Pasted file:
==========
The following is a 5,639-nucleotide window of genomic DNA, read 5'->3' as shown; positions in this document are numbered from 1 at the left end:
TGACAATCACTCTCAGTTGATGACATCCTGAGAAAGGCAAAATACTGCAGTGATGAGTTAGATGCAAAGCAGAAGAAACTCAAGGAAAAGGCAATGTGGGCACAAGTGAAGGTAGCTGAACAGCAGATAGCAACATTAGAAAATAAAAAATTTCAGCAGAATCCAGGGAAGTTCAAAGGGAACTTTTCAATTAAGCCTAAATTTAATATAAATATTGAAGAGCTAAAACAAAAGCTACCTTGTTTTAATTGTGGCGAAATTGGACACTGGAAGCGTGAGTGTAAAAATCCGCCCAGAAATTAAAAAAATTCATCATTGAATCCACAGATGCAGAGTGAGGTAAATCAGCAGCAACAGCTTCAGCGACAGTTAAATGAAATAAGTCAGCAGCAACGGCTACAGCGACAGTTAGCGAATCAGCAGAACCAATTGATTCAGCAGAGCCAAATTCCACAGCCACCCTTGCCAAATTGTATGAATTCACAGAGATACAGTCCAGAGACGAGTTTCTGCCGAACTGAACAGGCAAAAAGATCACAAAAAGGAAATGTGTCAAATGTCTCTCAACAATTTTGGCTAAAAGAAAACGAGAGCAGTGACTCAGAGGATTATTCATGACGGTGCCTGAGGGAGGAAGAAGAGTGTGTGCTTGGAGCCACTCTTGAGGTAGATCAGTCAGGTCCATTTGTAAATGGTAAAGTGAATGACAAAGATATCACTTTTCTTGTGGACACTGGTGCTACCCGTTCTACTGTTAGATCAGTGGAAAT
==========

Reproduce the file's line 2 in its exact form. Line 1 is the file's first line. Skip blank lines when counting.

TGACAATCACTCTCAGTTGATGACATCCTGAGAAAGGCAAAATACTGCAGTGATGAGTTAGATGCAAAGCAGAAGAAACTCAAGGAAAAGGCAATGTGGGCACAAGTGAAGGTAGCTGAACAGCAGATAGCAACATTAGAAAATAAAAAATTTCAGCAGAATCCAGGGAAGTTCAAAGGGAACTTTTCAATTAAGCCTAAATTTAATATAAATATTGAAGAGCTAAAACAAAAGCTACCTTGTTTTAATTGTGGCGAAATTGGACACTGGAAGCGTGAGTGTAAAAATCCGCCCAGAAATTAAAAAAATTCATCATTGAATCCACAGATGCAGAGTGAGGTAAATCAGCAGCAACAGCTTCAGCGACAGTTAAATGAAATAAGTCAGCAGCAACGGCTACAGCGACAGTTAGCGAATCAGCAGAACCAATTGATTCAGCAGAGCCAAATTCCACAGCCACCCTTGCCAAATTGTATGAATTCACAGAGATACAGTCCAGAGACGAGTTTCTGCCGAACTGAACAGGCAAAAAGATCACAAAAAGGAAATGTGTCAAATGTCTCTCAACAATTTTGGCTAAAAGAAAACGAGAGCAGTGACTCAGAGGATTATTCATGACGGTGCCTGAGGGAGGAAGAAGAGTGTGTGCTTGGAGCCACTCTTGAGGTAGATCAGTCAGGTCCATTTGTAAATGGTAAAGTGAATGACAAAGATATCACTTTTCTTGTGGACACTGGTGCTACCCGTTCTACTGTTAGATCAGTGGAAAT